- Strong winds can cause damage, but this should generally not be a problem in solar panels of good quality.
It does become problematic in countries that experience wind-related natural disasters like typhoons.
- Hot and humid weather is not the solar panel’s friend. Ensure that you buy panels of a high quality, or risk them falling apart in these weather conditions.
- Natural wear and tear in the inner workings of the solar panel occurs because of ageing.
- Once again not a major problem in our African climate, but it can happen that water finds its way into the joints and seals of your solar panels.
Should the mercury then drop to below freezing point, this water freezes and subsequently expands, causing some damage to the panels.
- Voltage leaks occur when different components of a system are at different voltages. This will reduce the amount of electricity generated by your solar panels.
- The quality of the materials used to manufacture the panels also play a role.
Do not fall into the trap of thinking that it’s worthwhile purchasing solar panels that are significantly cheaper than the others on the market.
This is likely to catch up with you when they don’t remain as efficient as they should.
It is interesting to note that many of the above factors are related to nature.
Therefore there isn’t much that you can do about it. On the flipside, it is possible to store solar panels for an extended period of time and they will remain as good as the day you bought them.
The degradation period only starts when they are put to use.
Tips to improve the efficiency of your solar panels
The degradation of solar panels is hardly a train smash, considering that they last a long time with only slight degradation.
You can get even more from your solar panels by taking the following steps to increase their efficiency:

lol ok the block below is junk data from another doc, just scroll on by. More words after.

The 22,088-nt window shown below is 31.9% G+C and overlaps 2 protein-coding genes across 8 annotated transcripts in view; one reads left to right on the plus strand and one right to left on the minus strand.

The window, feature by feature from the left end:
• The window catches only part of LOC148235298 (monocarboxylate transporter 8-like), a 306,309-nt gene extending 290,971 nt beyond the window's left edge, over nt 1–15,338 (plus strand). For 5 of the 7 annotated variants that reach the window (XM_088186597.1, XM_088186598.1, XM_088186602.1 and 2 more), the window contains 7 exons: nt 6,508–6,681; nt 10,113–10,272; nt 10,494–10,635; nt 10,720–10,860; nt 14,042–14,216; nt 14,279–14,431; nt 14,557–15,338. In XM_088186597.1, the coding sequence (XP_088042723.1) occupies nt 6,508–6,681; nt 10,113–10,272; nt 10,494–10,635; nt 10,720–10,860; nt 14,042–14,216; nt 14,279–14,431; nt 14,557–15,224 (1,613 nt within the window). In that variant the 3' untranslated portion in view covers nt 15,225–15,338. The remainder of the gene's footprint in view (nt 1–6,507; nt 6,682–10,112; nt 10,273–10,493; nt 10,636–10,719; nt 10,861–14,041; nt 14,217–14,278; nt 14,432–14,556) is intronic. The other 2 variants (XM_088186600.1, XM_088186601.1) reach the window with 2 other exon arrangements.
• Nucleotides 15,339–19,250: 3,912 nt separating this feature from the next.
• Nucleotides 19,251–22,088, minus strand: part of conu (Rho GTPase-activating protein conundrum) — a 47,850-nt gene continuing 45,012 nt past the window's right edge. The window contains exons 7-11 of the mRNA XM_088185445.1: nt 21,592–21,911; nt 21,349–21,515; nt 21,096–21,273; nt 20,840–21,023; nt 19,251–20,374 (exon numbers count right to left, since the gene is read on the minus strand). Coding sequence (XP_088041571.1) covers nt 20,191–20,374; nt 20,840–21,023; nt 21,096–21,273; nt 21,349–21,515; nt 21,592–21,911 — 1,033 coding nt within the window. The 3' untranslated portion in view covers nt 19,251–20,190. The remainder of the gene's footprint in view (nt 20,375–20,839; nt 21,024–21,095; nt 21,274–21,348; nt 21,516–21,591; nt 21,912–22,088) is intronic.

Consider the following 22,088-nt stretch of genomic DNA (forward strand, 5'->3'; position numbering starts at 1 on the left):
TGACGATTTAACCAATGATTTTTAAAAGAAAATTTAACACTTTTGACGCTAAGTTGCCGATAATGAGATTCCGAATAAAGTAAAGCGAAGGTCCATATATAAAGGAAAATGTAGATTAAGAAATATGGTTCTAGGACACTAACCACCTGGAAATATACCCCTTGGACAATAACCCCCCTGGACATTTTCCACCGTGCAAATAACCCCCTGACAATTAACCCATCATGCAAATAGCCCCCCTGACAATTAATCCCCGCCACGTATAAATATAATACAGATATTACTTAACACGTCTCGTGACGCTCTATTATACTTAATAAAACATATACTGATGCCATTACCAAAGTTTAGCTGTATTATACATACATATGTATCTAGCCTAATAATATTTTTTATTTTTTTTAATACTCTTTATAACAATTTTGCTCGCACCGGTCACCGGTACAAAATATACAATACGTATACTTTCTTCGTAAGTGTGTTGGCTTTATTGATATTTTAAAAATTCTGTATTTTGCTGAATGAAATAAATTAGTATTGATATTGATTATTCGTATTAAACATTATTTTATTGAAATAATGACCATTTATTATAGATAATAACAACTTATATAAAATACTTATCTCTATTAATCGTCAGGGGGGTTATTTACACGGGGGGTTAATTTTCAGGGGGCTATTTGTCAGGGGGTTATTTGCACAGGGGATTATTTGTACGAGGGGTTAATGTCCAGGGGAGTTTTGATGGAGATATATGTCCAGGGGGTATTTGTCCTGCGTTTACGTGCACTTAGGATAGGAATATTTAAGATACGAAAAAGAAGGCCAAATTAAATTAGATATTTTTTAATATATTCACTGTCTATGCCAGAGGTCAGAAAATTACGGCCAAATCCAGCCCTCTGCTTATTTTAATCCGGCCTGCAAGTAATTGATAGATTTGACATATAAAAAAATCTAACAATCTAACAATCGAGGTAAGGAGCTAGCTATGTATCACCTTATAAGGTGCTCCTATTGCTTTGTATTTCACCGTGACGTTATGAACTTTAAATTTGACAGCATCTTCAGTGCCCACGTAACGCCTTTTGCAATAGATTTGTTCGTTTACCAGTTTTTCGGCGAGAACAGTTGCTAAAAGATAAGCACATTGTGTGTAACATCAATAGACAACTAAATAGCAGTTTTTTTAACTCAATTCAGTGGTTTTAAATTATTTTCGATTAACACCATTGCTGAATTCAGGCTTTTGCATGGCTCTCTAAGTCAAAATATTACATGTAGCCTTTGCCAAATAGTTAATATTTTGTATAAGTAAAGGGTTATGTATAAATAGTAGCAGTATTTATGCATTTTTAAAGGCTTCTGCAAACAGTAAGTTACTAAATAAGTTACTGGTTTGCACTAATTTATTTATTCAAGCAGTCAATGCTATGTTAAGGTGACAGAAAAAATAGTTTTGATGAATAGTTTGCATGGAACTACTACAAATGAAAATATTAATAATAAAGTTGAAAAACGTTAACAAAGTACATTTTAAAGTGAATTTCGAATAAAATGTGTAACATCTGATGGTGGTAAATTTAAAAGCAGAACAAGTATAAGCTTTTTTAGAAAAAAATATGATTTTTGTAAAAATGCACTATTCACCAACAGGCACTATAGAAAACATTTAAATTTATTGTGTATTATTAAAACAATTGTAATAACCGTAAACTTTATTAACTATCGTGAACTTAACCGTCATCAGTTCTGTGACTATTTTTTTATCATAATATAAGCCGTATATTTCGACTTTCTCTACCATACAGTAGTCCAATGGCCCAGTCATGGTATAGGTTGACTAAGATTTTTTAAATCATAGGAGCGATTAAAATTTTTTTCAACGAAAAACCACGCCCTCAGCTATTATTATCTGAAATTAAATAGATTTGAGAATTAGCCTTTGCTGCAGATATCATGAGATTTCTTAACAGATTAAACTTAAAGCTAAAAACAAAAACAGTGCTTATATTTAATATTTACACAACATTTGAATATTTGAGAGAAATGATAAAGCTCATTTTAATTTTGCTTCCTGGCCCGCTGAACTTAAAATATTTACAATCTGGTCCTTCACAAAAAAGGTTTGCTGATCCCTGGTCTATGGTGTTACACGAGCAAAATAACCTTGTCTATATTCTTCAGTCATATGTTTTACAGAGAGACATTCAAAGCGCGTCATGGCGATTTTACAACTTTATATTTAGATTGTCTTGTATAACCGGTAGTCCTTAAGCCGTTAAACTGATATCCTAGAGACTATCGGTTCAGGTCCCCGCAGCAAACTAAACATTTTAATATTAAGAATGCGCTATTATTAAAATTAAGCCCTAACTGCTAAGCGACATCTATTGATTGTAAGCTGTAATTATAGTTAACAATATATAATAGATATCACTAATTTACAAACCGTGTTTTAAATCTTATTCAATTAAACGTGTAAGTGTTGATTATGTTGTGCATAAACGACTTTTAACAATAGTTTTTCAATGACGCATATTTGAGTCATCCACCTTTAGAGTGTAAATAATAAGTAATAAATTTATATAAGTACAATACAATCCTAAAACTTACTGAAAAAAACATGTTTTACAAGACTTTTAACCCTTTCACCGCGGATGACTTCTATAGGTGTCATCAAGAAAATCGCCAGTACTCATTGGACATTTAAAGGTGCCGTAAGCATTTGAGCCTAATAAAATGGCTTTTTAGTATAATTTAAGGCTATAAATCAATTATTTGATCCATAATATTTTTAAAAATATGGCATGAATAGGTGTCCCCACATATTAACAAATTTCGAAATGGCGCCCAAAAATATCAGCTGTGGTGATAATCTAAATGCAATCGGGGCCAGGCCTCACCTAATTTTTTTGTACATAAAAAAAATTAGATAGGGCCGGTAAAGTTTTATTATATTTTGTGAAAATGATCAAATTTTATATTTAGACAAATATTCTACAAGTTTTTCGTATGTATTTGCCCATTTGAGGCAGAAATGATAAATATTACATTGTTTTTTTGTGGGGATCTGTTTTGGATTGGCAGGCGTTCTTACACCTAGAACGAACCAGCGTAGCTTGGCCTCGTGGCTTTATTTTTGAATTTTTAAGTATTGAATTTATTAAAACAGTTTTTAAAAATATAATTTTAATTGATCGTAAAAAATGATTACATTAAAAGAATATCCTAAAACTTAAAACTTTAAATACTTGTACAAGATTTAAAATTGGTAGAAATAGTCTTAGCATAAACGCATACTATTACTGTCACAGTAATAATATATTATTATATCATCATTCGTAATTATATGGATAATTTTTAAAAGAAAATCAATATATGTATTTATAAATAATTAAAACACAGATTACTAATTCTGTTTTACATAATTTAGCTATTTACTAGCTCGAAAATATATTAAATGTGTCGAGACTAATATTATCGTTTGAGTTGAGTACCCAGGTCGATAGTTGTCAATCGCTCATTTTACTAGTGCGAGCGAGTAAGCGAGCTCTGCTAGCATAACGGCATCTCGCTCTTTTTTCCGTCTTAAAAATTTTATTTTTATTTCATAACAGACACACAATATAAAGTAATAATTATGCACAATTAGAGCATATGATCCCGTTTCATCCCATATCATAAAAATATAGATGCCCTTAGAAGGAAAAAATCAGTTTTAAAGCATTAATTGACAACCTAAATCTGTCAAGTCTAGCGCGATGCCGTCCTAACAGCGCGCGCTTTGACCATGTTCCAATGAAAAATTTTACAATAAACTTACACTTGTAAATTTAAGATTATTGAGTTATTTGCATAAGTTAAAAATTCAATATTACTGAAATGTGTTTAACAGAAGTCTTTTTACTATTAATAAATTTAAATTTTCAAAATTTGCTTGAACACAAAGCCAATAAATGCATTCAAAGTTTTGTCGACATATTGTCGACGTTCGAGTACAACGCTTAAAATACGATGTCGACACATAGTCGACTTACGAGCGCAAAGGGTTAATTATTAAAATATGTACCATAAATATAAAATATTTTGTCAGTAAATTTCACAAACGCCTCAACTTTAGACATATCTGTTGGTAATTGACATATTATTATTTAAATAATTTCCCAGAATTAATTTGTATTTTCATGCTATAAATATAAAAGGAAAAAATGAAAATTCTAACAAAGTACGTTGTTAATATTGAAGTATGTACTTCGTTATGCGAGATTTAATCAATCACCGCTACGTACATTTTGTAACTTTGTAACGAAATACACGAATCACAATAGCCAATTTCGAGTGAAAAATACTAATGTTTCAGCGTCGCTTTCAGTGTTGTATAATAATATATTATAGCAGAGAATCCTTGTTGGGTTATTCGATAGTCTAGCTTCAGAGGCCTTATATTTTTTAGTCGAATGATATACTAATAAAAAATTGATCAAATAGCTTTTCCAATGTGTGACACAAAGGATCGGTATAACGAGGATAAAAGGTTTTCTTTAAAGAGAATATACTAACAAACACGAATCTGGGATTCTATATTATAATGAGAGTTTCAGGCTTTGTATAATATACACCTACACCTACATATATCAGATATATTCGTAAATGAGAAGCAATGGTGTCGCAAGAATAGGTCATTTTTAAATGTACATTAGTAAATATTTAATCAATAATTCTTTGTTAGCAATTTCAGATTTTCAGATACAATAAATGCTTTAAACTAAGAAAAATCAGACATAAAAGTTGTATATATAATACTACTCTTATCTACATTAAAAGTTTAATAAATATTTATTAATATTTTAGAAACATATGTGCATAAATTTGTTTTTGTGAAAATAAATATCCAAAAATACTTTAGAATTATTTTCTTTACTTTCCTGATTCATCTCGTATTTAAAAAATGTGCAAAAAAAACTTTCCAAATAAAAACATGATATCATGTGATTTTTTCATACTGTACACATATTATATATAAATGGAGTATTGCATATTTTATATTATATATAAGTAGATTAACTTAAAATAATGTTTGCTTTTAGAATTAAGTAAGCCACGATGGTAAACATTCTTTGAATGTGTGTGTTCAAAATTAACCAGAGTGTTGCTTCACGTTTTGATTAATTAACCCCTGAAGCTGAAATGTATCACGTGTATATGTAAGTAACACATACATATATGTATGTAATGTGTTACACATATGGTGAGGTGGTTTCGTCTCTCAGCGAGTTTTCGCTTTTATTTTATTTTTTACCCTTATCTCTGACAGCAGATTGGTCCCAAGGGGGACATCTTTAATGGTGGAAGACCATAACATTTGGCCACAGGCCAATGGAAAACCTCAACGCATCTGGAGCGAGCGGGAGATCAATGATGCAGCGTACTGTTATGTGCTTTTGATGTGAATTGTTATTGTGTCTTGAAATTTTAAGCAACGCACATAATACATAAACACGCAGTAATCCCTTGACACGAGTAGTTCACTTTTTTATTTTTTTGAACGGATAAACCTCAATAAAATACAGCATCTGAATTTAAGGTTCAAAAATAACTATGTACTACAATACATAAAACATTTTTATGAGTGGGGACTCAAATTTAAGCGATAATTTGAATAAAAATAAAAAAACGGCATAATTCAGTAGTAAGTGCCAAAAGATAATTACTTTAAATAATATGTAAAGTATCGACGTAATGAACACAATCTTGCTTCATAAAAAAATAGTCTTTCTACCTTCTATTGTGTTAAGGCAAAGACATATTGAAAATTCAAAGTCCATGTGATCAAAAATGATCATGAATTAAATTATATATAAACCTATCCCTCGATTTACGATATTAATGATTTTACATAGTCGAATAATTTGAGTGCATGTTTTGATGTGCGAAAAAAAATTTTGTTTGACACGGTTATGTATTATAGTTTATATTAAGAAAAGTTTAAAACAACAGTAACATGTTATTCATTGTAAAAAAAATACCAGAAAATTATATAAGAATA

- Planning Just like you can still get sunburnt on a cloudy day, your solar panels can still function on these days, even if the output will be slightly less.
It’s not the same story with shade. So plan wisely, and have your solar panels installed in the sunniest spots possible.
- Orientation This will also be part of your initial planning. It simply means that your panels need to be positioned in such a way that it will receive optimal sunlight.
- Solar tracking A solar tracking kit cleverly rotates your solar panels so that they always face the sun. This becomes a bit tricky with a large array of panels.
- Quality Once again, it’s a general rule of thumb that you will pay more for quality. Be careful who you buy from and do your research.
Linked to this is paying for installation. A reputable company will know the correct way to install your panels. Shoddy work will decrease the output of your solar panels.
- Reflection Ask your chosen solar panel company whether anti-reflective coating is used on their solar panels. Ideally as much as possible sunlight must be absorbed, not reflected.
For this reason glass makes an effective component in the makeup of solar panels. It only reflects a small portion of light that hits it, and absorbs the rest.
- Composition Different kinds of solar panels exist on the market. Polycrystalline panels will not cost you as much, but the way they are produced makes them slightly less efficient.
Polycrystalline panels usually have a square cut and a bluish colour.
Monocrystalline panels consist of pure silicon which results in the best performance. These panels are recognised by a rounded edge and a dark colour.
Are solar panels worth the money?
Going solar is pricey, but you can manage how much it will cost you. There is no need to go completely solar all in one go.
You can opt to only use solar energy for parts of your home, or even just solar heating for your pool. You can also choose to add a bit more solar power to your home annually, or as it suits you.
The proven longevity of solar panels allows you the peace of mind you need to invest in this upgrade to your lifestyle.